The claims and allegations contained in the lawsuit, which was filed in Superior Court of Justice in Chatham on Friday, have yet to be argued or proven in court. The lawsuit names six plaintiffs representing those who suffered personal injury, property damages and business losses.

“This explosion will be a class action for sure,” said Strosberg, whose firm has much experience in such legal action. Earlier this year, the courts certified his company’s $35-million class action suit on behalf of occupants, including the City of Windsor, of the downtown’s Westcourt Plaza highrise, which remains vacated since a 2019 fire.

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A second part of the Wheatley lawsuit alleges that local officials failed in their “duty to take all reasonable care” after owners and residents were barred from accessing their properties in the evacuation zone surrounding the blast site. “They didn’t take care of those properties,” said Strosberg, citing frozen pipes, food left to rot in fridges and kitchens, and insects and rodent damage.

Crews were seen here in early December 2021 continuing the work to try to trace the source of gas that has already caused a massive explosion in downtown Wheatley. A number of gas leaks have also been detected since the first hydrogen sulphide gas leak occurred in early June.
Crews were seen here in early December 2021 continuing the work to try to trace the source of gas that has already caused a massive explosion in downtown Wheatley. A number of gas leaks have also been detected since the first hydrogen sulphide gas leak occurred in early June. Photo by Handout /Postmedia News

Contacted Monday, Dave Taylor, Chatham-Kent’s director of legal services, told the Star he had yet to see the statement of claim and could not comment.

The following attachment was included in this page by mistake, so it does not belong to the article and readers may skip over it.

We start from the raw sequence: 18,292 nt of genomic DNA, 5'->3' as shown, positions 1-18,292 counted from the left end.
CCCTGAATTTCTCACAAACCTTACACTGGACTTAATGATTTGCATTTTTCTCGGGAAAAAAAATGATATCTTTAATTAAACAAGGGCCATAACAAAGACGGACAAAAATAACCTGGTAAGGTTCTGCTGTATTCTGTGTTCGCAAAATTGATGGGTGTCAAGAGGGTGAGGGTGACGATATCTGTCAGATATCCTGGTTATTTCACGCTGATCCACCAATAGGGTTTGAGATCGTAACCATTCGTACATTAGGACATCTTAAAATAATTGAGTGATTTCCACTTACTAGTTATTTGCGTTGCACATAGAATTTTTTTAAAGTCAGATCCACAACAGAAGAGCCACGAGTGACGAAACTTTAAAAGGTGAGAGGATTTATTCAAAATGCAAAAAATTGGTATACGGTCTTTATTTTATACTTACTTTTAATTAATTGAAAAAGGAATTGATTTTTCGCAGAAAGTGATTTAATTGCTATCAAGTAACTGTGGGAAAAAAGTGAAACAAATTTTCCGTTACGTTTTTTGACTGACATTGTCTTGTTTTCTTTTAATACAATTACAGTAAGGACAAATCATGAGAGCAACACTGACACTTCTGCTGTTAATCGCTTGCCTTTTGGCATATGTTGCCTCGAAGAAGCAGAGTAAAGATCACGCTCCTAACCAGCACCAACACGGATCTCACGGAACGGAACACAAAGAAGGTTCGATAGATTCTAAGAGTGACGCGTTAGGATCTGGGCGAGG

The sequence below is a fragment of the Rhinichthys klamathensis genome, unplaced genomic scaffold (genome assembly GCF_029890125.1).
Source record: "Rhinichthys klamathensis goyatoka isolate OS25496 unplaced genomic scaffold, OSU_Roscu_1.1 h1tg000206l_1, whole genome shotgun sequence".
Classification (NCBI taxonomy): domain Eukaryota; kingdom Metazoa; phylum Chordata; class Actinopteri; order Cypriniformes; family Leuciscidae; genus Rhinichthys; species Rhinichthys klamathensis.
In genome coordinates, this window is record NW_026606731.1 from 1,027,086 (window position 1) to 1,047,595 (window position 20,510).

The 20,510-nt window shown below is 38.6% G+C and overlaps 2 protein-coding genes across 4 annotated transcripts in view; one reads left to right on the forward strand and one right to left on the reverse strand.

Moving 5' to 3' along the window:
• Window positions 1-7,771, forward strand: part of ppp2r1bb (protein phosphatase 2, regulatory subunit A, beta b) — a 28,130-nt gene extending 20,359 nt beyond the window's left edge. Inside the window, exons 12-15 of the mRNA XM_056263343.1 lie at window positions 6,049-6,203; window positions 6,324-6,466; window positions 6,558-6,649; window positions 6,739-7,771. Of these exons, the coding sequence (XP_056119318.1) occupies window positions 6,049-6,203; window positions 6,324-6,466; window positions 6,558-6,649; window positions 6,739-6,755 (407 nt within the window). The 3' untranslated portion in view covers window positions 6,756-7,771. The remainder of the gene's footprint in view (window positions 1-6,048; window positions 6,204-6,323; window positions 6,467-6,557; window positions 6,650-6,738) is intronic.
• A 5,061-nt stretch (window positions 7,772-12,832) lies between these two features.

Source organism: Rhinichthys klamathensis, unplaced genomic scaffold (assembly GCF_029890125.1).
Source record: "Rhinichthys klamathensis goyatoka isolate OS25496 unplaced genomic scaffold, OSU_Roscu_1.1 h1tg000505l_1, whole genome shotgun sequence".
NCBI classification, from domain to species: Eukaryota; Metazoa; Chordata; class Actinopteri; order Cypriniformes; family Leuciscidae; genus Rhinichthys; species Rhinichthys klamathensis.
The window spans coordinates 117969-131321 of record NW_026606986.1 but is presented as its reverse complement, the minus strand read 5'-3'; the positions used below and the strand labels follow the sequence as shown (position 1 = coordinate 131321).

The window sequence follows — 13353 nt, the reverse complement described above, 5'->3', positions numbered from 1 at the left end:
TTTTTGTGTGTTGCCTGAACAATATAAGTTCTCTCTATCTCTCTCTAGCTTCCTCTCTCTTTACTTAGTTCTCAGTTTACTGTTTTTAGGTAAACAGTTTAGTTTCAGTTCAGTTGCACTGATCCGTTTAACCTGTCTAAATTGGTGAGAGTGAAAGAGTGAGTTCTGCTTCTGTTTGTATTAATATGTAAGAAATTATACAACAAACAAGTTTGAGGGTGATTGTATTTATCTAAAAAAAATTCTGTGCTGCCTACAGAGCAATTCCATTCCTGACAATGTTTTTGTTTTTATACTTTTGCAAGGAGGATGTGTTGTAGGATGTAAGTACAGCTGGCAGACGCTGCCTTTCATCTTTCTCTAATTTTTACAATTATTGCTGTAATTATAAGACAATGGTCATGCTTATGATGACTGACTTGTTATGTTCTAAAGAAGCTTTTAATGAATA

After reducing the evacuation zone’s footprint several times, Taylor said there are “still a number of property owners who have not been able to return,” whether due to being inside that zone or because required property repairs have yet to be completed.

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A spokesperson for Calgary-headquartered HSE Integrated, the lawsuit’s other named defendant, could not be reached for comment Monday. The company, with offices across North America and billing itself as “Canada’s expert provider of onsite health and safety services,” is identified in the statement of claim as having been retained by Chatham-Kent and/or the province “to deal with the gas leak at 15 Erie Street.”

Some compensation for affected Wheatley residents and property owners has been offered through the municipality and the province, but currently available housing supports are set to end on Dec. 21. Gas monitoring continues, but it’s unknown when Wheatley’s downtown might ever be deemed safe again.

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Fifteen months after the explosion, Wheatley’s recovery continues, with no end date in sight. At September’s town hall, residents were advised that no one could guarantee 100 per cent safety moving forward, leading to concerns being expressed by some residents over their ability to continue accessing property insurance.

The relief being sought by the courts in the lawsuit includes $60 million in general damages, $20 million in special damages and $10 million each in aggravated and punitive damages.

dschmidt@postmedia.com